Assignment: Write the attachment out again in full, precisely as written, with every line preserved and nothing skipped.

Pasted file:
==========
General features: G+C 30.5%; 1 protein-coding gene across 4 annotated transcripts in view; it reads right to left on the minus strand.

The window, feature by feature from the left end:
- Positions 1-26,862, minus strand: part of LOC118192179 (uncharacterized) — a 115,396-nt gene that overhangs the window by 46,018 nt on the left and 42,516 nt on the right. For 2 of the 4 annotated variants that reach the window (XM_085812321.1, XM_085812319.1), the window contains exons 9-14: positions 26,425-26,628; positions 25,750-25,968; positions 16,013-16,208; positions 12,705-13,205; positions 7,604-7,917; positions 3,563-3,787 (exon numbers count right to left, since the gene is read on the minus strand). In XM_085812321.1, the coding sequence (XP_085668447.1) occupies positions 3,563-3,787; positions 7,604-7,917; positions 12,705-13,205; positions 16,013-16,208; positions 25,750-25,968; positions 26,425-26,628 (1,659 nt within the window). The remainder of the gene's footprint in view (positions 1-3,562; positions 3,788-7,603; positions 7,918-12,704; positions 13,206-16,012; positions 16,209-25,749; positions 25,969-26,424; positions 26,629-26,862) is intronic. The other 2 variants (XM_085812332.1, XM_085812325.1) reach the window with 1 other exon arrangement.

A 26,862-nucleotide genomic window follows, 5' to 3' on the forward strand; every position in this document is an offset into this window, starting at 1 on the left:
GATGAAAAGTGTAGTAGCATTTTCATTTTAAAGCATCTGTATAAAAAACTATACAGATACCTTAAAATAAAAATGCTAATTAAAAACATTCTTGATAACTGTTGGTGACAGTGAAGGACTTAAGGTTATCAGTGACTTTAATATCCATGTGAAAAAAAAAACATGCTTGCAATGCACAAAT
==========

General features: G+C 30.5%; 1 protein-coding gene across 4 annotated transcripts in view; it reads right to left on the minus strand.

The window, feature by feature from the left end:
- Positions 1-26,862, minus strand: part of LOC118192179 (uncharacterized) — a 115,396-nt gene that overhangs the window by 46,018 nt on the left and 42,516 nt on the right. For 2 of the 4 annotated variants that reach the window (XM_085812321.1, XM_085812319.1), the window contains exons 9-14: positions 26,425-26,628; positions 25,750-25,968; positions 16,013-16,208; positions 12,705-13,205; positions 7,604-7,917; positions 3,563-3,787 (exon numbers count right to left, since the gene is read on the minus strand). In XM_085812321.1, the coding sequence (XP_085668447.1) occupies positions 3,563-3,787; positions 7,604-7,917; positions 12,705-13,205; positions 16,013-16,208; positions 25,750-25,968; positions 26,425-26,628 (1,659 nt within the window). The remainder of the gene's footprint in view (positions 1-3,562; positions 3,788-7,603; positions 7,918-12,704; positions 13,206-16,012; positions 16,209-25,749; positions 25,969-26,424; positions 26,629-26,862) is intronic. The other 2 variants (XM_085812332.1, XM_085812325.1) reach the window with 1 other exon arrangement.

A 26,862-nucleotide genomic window follows, 5' to 3' on the forward strand; every position in this document is an offset into this window, starting at 1 on the left:
GATGAAAAGTGTAGTAGCATTTTCATTTTAAAGCATCTGTATAAAAAACTATACAGATACCTTAAAATAAAAATGCTAATTAAAAACATTCTTGATAACTGTTGGTGACAGTGAAGGACTTAAGGTTATCAGTGACTTTAATATCCATGTGAAAAAAAAAACATGCTTGCAATGCACAAAT